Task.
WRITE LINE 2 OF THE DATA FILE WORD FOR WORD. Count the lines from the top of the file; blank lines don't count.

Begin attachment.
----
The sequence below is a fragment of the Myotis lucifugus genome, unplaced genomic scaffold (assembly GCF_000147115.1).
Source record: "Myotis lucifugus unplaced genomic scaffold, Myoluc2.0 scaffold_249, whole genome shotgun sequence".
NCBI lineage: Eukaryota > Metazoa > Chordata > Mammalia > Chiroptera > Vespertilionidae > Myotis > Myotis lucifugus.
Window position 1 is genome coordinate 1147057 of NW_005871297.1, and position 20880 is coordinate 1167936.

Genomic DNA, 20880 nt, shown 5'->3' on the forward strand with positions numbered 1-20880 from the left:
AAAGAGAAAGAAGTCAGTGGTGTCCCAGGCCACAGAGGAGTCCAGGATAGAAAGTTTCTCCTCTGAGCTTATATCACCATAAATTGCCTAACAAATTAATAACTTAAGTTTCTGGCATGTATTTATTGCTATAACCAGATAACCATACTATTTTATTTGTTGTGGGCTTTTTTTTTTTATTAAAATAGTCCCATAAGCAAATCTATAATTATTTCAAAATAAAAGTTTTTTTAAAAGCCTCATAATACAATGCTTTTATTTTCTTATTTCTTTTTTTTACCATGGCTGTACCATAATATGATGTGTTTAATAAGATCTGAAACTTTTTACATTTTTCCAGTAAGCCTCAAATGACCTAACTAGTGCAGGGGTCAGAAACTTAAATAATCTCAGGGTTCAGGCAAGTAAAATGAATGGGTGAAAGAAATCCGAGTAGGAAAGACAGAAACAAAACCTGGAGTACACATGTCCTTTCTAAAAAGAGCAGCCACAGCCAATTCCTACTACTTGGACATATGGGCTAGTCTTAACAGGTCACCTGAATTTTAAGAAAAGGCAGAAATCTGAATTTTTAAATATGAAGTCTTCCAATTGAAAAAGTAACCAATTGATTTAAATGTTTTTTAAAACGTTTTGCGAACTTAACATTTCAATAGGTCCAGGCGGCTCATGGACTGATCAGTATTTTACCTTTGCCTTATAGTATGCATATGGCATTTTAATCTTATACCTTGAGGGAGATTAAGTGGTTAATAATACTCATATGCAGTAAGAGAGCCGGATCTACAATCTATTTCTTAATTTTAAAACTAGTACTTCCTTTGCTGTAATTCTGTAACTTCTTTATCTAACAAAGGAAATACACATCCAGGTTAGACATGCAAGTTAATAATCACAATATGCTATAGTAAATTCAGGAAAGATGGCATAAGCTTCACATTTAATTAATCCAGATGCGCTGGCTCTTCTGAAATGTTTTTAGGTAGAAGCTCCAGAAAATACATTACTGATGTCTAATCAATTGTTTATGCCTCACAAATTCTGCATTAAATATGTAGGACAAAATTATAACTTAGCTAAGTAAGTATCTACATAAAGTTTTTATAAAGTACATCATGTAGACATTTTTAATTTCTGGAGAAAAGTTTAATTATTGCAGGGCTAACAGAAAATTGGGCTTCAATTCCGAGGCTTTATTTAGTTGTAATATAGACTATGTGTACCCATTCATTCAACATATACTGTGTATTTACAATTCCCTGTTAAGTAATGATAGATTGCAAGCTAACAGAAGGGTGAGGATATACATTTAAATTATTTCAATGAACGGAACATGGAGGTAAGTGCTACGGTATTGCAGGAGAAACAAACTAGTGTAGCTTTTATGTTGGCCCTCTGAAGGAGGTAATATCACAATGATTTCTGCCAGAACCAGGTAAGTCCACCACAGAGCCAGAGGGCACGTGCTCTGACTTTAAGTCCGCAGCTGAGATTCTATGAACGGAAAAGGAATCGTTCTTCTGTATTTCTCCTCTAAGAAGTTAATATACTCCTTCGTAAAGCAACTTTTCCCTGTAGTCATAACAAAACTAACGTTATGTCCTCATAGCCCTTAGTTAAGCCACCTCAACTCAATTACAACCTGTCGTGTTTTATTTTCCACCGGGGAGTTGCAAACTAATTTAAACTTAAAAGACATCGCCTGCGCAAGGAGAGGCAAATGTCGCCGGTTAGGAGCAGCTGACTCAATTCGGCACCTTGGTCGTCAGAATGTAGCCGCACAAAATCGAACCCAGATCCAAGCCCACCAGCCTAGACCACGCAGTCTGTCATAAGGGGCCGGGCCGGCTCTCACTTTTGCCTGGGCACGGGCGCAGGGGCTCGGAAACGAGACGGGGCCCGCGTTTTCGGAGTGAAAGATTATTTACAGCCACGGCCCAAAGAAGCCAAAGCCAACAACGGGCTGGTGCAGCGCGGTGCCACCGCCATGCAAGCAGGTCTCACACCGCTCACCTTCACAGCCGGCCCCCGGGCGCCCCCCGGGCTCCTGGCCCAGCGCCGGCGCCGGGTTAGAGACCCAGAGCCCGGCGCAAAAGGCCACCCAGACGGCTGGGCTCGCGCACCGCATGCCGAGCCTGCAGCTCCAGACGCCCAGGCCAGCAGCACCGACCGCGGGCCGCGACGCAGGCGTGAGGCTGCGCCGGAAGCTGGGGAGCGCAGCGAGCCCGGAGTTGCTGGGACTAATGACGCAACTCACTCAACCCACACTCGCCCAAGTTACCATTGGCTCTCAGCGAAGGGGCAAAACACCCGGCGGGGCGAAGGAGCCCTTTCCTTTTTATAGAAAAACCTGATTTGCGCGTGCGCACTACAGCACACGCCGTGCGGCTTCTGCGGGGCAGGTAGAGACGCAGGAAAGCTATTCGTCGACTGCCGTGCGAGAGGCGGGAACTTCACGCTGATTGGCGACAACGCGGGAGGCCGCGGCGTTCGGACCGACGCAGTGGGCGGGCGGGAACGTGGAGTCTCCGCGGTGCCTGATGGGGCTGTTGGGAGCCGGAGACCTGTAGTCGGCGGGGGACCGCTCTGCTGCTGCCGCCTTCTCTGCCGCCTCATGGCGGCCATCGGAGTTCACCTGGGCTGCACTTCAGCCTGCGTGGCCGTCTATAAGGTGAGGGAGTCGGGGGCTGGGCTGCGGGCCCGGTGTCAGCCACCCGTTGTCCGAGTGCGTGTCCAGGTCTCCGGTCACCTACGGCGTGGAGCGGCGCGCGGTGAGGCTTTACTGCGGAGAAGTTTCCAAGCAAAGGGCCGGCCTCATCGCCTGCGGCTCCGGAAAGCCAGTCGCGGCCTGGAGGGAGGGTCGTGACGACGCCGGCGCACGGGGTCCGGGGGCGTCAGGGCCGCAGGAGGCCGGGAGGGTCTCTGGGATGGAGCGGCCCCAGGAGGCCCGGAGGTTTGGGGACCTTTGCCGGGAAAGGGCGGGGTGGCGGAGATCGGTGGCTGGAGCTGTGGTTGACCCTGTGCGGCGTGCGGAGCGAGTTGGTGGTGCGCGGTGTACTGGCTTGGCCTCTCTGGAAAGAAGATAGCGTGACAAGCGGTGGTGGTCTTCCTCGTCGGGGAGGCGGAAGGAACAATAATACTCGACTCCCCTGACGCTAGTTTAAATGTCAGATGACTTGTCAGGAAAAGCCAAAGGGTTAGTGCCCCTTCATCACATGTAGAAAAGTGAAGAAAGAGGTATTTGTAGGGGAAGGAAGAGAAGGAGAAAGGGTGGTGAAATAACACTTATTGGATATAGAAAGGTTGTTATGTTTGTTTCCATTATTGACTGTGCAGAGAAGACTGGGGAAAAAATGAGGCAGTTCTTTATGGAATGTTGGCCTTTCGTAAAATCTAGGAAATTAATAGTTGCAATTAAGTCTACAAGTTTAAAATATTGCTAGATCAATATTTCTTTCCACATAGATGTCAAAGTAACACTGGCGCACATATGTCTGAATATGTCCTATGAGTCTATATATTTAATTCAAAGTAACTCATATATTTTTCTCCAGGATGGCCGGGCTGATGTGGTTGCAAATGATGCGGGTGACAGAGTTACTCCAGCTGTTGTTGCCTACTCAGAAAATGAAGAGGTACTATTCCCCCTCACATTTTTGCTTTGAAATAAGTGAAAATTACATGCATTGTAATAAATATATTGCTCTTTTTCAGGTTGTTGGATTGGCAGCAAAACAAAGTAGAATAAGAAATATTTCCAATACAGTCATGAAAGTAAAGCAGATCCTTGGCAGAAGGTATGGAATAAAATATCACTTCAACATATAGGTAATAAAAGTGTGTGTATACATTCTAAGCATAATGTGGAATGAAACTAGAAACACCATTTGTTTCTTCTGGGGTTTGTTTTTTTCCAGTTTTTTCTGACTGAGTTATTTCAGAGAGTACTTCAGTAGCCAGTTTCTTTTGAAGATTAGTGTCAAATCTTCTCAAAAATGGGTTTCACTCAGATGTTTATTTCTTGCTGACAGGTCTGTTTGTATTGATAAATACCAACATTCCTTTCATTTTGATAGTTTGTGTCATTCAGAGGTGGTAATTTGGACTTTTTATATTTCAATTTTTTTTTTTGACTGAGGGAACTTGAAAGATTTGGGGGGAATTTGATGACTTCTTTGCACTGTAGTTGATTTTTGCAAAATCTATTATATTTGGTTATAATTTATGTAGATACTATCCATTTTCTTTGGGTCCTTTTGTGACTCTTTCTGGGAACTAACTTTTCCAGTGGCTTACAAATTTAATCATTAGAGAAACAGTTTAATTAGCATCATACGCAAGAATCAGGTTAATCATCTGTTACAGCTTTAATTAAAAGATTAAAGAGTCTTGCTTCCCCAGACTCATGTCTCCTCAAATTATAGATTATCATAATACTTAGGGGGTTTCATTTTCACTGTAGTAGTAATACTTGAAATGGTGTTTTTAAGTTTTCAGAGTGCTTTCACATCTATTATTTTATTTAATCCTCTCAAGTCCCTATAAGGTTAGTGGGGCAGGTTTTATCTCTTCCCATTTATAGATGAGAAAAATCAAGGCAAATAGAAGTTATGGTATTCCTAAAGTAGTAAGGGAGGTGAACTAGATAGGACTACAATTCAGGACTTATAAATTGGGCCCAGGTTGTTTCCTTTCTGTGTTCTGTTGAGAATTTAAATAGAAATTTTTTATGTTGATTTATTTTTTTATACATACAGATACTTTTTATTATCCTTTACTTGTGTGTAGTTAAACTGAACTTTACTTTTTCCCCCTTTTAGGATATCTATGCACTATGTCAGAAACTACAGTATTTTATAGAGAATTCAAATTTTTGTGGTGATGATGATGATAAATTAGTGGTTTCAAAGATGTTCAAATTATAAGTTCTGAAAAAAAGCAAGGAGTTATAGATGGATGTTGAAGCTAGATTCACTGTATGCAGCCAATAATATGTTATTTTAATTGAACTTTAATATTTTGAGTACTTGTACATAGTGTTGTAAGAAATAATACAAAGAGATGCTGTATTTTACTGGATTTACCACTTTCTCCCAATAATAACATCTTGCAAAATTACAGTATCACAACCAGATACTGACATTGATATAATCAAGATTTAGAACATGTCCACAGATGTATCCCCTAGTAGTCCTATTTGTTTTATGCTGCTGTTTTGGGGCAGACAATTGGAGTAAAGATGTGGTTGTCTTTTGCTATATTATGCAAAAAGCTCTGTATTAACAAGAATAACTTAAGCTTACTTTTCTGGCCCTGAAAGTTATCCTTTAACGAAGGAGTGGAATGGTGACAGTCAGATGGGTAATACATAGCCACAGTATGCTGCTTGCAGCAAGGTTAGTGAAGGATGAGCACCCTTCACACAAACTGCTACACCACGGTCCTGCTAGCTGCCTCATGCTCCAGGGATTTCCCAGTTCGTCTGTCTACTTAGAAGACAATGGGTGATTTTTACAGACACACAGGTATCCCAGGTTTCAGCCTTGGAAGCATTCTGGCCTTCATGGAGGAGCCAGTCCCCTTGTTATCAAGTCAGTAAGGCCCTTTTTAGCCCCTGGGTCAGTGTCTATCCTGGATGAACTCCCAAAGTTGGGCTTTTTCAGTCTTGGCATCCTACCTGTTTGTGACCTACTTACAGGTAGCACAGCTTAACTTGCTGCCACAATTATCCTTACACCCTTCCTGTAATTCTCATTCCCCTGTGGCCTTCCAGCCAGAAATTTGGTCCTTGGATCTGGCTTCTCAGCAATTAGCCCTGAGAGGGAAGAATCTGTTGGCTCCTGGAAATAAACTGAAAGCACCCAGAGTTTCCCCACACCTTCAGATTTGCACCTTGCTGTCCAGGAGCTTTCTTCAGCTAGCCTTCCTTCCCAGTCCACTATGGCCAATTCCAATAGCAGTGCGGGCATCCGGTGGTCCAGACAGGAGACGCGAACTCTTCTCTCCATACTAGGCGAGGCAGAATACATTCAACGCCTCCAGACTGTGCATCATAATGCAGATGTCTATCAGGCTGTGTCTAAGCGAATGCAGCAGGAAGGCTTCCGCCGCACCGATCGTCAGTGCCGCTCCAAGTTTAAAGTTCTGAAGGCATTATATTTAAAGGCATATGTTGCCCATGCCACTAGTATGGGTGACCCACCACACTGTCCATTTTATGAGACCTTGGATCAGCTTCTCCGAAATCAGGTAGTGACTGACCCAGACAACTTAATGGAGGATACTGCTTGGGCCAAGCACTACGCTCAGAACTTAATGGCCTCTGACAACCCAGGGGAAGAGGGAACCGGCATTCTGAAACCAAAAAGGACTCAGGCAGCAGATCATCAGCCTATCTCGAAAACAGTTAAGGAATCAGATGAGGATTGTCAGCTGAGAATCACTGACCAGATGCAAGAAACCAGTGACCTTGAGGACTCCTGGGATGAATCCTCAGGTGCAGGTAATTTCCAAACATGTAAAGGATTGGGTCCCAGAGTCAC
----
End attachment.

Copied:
Source record: "Myotis lucifugus unplaced genomic scaffold, Myoluc2.0 scaffold_249, whole genome shotgun sequence".